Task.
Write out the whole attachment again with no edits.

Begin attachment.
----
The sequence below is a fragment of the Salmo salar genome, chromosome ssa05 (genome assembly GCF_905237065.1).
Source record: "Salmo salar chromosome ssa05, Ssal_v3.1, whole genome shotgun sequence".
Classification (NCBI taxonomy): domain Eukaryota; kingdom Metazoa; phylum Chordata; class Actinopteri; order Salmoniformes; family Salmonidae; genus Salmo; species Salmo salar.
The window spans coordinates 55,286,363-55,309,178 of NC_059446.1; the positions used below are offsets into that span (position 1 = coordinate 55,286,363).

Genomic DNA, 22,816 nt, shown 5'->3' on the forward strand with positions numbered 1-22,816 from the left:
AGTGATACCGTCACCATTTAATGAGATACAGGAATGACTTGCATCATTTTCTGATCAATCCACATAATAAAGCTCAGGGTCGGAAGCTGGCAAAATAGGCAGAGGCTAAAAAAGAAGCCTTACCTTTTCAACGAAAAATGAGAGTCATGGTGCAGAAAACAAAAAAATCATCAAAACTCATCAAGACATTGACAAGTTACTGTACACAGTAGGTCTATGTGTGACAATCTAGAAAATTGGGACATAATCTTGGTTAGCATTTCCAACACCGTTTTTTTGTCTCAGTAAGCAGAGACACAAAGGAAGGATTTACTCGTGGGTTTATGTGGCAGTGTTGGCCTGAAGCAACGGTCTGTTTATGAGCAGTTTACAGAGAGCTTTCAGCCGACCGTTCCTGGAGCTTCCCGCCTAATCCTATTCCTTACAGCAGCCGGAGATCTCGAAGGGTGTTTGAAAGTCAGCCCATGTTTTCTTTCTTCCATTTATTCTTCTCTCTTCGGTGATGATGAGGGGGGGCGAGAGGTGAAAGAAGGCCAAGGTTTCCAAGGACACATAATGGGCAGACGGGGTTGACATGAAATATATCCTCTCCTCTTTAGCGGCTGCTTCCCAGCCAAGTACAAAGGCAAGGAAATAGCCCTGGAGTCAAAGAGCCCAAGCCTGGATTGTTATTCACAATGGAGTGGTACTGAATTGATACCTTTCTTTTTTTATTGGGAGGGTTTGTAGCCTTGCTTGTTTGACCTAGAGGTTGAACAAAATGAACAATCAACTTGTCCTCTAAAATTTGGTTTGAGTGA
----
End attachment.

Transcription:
The sequence below is a fragment of the Salmo salar genome, chromosome ssa05 (genome assembly GCF_905237065.1).
Source record: "Salmo salar chromosome ssa05, Ssal_v3.1, whole genome shotgun sequence".
Classification (NCBI taxonomy): domain Eukaryota; kingdom Metazoa; phylum Chordata; class Actinopteri; order Salmoniformes; family Salmonidae; genus Salmo; species Salmo salar.
The window spans coordinates 55,286,363-55,309,178 of NC_059446.1; the positions used below are offsets into that span (position 1 = coordinate 55,286,363).

Genomic DNA, 22,816 nt, shown 5'->3' on the forward strand with positions numbered 1-22,816 from the left:
AGTGATACCGTCACCATTTAATGAGATACAGGAATGACTTGCATCATTTTCTGATCAATCCACATAATAAAGCTCAGGGTCGGAAGCTGGCAAAATAGGCAGAGGCTAAAAAAGAAGCCTTACCTTTTCAACGAAAAATGAGAGTCATGGTGCAGAAAACAAAAAAATCATCAAAACTCATCAAGACATTGACAAGTTACTGTACACAGTAGGTCTATGTGTGACAATCTAGAAAATTGGGACATAATCTTGGTTAGCATTTCCAACACCGTTTTTTTGTCTCAGTAAGCAGAGACACAAAGGAAGGATTTACTCGTGGGTTTATGTGGCAGTGTTGGCCTGAAGCAACGGTCTGTTTATGAGCAGTTTACAGAGAGCTTTCAGCCGACCGTTCCTGGAGCTTCCCGCCTAATCCTATTCCTTACAGCAGCCGGAGATCTCGAAGGGTGTTTGAAAGTCAGCCCATGTTTTCTTTCTTCCATTTATTCTTCTCTCTTCGGTGATGATGAGGGGGGGCGAGAGGTGAAAGAAGGCCAAGGTTTCCAAGGACACATAATGGGCAGACGGGGTTGACATGAAATATATCCTCTCCTCTTTAGCGGCTGCTTCCCAGCCAAGTACAAAGGCAAGGAAATAGCCCTGGAGTCAAAGAGCCCAAGCCTGGATTGTTATTCACAATGGAGTGGTACTGAATTGATACCTTTCTTTTTTTATTGGGAGGGTTTGTAGCCTTGCTTGTTTGACCTAGAGGTTGAACAAAATGAACAATCAACTTGTCCTCTAAAATTTGGTTTGAGTGA